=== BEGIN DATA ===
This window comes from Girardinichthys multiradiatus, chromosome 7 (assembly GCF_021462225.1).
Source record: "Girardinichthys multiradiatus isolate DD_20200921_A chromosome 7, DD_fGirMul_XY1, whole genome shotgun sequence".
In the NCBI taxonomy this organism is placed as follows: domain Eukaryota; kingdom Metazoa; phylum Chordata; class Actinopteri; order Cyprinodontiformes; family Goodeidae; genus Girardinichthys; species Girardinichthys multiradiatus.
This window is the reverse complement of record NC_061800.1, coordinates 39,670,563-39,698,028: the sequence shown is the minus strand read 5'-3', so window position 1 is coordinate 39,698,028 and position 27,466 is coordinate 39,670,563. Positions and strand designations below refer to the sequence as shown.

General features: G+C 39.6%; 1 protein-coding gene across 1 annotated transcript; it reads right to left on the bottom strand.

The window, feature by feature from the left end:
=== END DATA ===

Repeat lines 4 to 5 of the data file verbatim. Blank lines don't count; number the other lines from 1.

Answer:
This window is the reverse complement of record NC_061800.1, coordinates 39,670,563-39,698,028: the sequence shown is the minus strand read 5'-3', so window position 1 is coordinate 39,698,028 and position 27,466 is coordinate 39,670,563. Positions and strand designations below refer to the sequence as shown.

General features: G+C 39.6%; 1 protein-coding gene across 1 annotated transcript; it reads right to left on the bottom strand.